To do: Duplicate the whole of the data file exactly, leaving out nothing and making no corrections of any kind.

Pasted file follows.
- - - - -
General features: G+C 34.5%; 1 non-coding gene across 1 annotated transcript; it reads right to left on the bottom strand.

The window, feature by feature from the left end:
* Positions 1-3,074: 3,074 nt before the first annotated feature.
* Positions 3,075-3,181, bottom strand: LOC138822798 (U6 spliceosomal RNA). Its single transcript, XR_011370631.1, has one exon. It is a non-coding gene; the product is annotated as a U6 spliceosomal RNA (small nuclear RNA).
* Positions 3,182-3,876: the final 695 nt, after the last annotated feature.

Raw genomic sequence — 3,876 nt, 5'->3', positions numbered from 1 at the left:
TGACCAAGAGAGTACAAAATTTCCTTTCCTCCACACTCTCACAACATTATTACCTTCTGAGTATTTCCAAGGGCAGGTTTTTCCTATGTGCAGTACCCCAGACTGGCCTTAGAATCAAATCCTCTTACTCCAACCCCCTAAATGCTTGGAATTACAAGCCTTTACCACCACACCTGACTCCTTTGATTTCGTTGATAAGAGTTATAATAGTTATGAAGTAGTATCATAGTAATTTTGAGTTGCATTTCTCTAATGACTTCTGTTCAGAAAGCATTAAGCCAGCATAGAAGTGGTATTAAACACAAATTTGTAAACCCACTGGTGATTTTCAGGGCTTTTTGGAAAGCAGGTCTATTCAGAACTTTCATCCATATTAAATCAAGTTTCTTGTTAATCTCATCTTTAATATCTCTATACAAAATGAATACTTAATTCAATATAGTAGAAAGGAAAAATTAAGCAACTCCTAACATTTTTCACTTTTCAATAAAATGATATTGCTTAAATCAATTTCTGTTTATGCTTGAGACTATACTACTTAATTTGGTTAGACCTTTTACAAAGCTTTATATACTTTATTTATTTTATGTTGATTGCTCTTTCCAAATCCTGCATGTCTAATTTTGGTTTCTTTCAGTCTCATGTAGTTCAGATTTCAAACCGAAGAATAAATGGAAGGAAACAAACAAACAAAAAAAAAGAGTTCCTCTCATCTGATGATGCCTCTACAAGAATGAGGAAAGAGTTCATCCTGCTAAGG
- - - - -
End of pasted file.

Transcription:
General features: G+C 34.5%; 1 non-coding gene across 1 annotated transcript; it reads right to left on the bottom strand.

The window, feature by feature from the left end:
* Positions 1-3,074: 3,074 nt before the first annotated feature.
* Positions 3,075-3,181, bottom strand: LOC138822798 (U6 spliceosomal RNA). Its single transcript, XR_011370631.1, has one exon. It is a non-coding gene; the product is annotated as a U6 spliceosomal RNA (small nuclear RNA).
* Positions 3,182-3,876: the final 695 nt, after the last annotated feature.

Raw genomic sequence — 3,876 nt, 5'->3', positions numbered from 1 at the left:
TGACCAAGAGAGTACAAAATTTCCTTTCCTCCACACTCTCACAACATTATTACCTTCTGAGTATTTCCAAGGGCAGGTTTTTCCTATGTGCAGTACCCCAGACTGGCCTTAGAATCAAATCCTCTTACTCCAACCCCCTAAATGCTTGGAATTACAAGCCTTTACCACCACACCTGACTCCTTTGATTTCGTTGATAAGAGTTATAATAGTTATGAAGTAGTATCATAGTAATTTTGAGTTGCATTTCTCTAATGACTTCTGTTCAGAAAGCATTAAGCCAGCATAGAAGTGGTATTAAACACAAATTTGTAAACCCACTGGTGATTTTCAGGGCTTTTTGGAAAGCAGGTCTATTCAGAACTTTCATCCATATTAAATCAAGTTTCTTGTTAATCTCATCTTTAATATCTCTATACAAAATGAATACTTAATTCAATATAGTAGAAAGGAAAAATTAAGCAACTCCTAACATTTTTCACTTTTCAATAAAATGATATTGCTTAAATCAATTTCTGTTTATGCTTGAGACTATACTACTTAATTTGGTTAGACCTTTTACAAAGCTTTATATACTTTATTTATTTTATGTTGATTGCTCTTTCCAAATCCTGCATGTCTAATTTTGGTTTCTTTCAGTCTCATGTAGTTCAGATTTCAAACCGAAGAATAAATGGAAGGAAACAAACAAACAAAAAAAAAGAGTTCCTCTCATCTGATGATGCCTCTACAAGAATGAGGAAAGAGTTCATCCTGCTAAGG